Merritt Clifton recently started an online animal news service called Animals 24-7. An article he posted on that website called Why We Cannot Adopt Our Way Out of Shelter Killing has attracted some interest. In this blog post I will set out Merritt’s arguments, as I understand them, and discuss why I think that statistics do not support those arguments.
Merritt begins by arguing that adoptions from shelters can never be more than 50% of pet acquisitions because shelters don’t produce pets, they just rehome them. Leaving aside the merits of this argument, it is addressing the wrong question. The real question we need to answer is not what is the maximum possible market share for shelter adoptions, but whether shelter adoptions can make up enough of market share to accommodate the animals in shelters today who need homes.
The American Pet Products Association national pet owners survey estimates that in 2012 there were 83 million owned dogs and 96 million owned cats in the United States, or a total of 179 million owned cats and dogs. About 85% of people state that if their pet dies they will acquire a new pet, and in addition there are new pet owners joining the market as new households are formed. Even if we assume that people replace a pet only once every 15 years (and the average replacement is probably far more frequent that that), and if we assume that demand is stagnant, that would mean that there is a market for 12 million cats and dogs each year. In reality, the market is not stagnant and replacement is probably about every 6-7 years on average, so demand for dogs and cats is probably on the order of 30 million or so per year. Regardless, since only about 6 to 8 million dogs and cats enter animal shelters each year (and some of those are reclaimed), there are more than enough homes available to adopt our way out of killing.
Merritt does not address these numbers directly. Instead, he makes a series of observations that he appears to believe add up to the impossibility of adopting our way out of killing. For example, under the heading “Total Adoptions Are Down,” he argues that adoptions have fallen in the United States nationally and in New York, San Francisco, and the Seattle metro area. As for the US as a whole, shelter reform advocates do not argue that old-fashioned, traditional shelters have increased their adoptions – instead, shelter reform advocates argue that they could increase their adoptions if they had good marketing and outreach programs and sufficient community engagement. As for Seattle (LRR 90%+), New York (LRR 80%+) and San Francisco (LRR around 85%), those communities are already close to saving all healthy and treatable animals, so criticizing them for not showing increases in their adoption numbers would not appear to be justified.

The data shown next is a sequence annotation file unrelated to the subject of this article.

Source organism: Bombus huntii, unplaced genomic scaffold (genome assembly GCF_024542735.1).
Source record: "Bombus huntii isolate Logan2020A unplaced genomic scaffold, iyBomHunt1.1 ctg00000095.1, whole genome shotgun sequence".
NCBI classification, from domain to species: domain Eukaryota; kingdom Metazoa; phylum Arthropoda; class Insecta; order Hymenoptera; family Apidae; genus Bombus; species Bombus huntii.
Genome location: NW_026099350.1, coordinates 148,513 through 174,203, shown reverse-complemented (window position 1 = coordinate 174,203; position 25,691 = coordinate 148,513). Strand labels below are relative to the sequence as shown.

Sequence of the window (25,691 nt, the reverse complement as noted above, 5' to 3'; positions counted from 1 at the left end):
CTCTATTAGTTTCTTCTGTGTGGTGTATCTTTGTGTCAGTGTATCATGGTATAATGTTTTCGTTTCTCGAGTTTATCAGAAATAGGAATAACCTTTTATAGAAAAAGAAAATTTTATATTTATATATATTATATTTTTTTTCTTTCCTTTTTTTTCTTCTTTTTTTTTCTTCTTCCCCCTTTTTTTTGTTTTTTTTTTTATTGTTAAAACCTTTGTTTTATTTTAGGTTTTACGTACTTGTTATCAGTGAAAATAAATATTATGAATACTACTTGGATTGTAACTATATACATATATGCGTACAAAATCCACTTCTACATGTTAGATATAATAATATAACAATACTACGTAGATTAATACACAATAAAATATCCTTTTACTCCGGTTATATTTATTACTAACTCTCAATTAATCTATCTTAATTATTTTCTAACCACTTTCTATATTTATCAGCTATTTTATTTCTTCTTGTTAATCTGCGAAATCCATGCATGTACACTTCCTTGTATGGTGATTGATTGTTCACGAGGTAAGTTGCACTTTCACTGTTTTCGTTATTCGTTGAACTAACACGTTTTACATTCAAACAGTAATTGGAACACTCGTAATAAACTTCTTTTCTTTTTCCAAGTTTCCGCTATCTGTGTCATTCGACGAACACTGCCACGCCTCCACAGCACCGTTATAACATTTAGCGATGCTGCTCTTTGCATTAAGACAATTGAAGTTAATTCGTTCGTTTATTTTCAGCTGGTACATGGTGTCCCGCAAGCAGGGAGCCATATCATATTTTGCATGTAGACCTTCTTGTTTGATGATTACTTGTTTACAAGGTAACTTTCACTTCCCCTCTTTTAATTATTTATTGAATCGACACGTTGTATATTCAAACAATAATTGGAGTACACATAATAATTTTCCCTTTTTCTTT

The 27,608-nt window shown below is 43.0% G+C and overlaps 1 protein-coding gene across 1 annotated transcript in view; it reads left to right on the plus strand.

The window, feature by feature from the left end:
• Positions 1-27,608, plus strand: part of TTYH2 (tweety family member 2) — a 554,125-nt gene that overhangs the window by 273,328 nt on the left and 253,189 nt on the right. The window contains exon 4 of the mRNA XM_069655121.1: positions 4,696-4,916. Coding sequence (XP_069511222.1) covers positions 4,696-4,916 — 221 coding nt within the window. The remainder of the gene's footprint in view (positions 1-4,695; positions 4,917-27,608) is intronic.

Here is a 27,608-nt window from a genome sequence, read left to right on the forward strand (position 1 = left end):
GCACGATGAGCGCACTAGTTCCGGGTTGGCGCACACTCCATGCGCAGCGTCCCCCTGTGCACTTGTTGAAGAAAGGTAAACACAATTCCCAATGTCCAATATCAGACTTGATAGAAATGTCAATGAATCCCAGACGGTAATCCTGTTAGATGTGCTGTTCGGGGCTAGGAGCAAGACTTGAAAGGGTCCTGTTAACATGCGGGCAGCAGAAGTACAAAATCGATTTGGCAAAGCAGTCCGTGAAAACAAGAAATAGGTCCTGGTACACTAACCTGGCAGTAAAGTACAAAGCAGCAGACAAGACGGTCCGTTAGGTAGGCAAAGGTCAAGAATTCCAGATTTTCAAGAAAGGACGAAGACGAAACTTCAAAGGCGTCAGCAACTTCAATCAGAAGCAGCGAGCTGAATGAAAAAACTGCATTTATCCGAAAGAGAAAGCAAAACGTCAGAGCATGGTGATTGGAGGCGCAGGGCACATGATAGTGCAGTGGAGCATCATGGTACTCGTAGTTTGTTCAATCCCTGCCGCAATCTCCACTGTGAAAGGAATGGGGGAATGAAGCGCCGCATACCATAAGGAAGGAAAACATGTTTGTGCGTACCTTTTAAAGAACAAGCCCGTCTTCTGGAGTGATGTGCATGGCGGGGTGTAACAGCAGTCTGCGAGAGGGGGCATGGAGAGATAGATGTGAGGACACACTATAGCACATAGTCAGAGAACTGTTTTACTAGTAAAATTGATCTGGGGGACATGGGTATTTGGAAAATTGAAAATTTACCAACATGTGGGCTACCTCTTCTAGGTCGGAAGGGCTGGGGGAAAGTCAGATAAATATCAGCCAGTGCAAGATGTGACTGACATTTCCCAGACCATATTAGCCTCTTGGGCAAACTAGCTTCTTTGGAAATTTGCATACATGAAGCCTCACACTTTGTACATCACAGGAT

Merritt predicts that Seattle, New York, and San Francisco will have further decreases in adoption numbers in the future if they are unable to import as many animals for people to adopt as they have in the past. But this appears to cut rather strongly against his argument. If adoption numbers drop because there is not enough supply to meet the demand, then voila, we have adopted our way out of killing.
The argument that Merritt appears to rely on most strongly is his claim that adoptions nationwide will never exceed more than 10 pets per 1000 people for a sustained period of time. There are approximately 318 million people in the United States currently. An adoption rate of 10 pets per 1000 people per year would mean that we could adopt out 3,180,000 shelter pets each year. It’s estimated that about 6 million of the animals who come into shelters each year and are not reclaimed are adoptable. So, we would need to have an adoption rate of about 19 pets per thousand people in order to find homes for all the adoptable animals.
Adopting out 19 or more animals per 1000 people is not only possible, it is being done in many communities all over the United States. I have a spreadsheet with population data on all the communities listed in the right sidebar. Of the 100 public shelters listed for those communities in 2012, I have adoption data on 89 of them. Of those shelters, 33 reported adoption figures that met or exceeded 19 per 1000 people. And 54 of them reported adoptions exceeding 10 per thousand people. This is an impressive record when you consider that it is only in the last few years that some progressive shelters have started to take full advantage of modern marketing techniques.
You might be wondering why, since the shelters I list in the right sidebar are all saving 90% or more of intake, they don’t all have adoption rates of at least 19 per 1000 people. The answer is that there are other methods besides adoption for assuring live outcomes. The estimate that 6 million shelter animals (translating into 19 animals per 1000 people) need adoptive homes each year is based in part on current rates of redemption. If a particular shelter has higher than average rates of return-to-owner or return-to-colony, the number of adoptive homes needed goes down by a corresponding amount. The fact that many shelters can achieve a 90% or better live release rate without an adoption rate of 19 per 1000 people demonstrates by definition that the 19 per 1000 people rate probably overstates the number of adoptions needed. But the fact that many 90%+ shelters have adoption rates of 19 or more per 1000 people proves that such rates are possible if needed.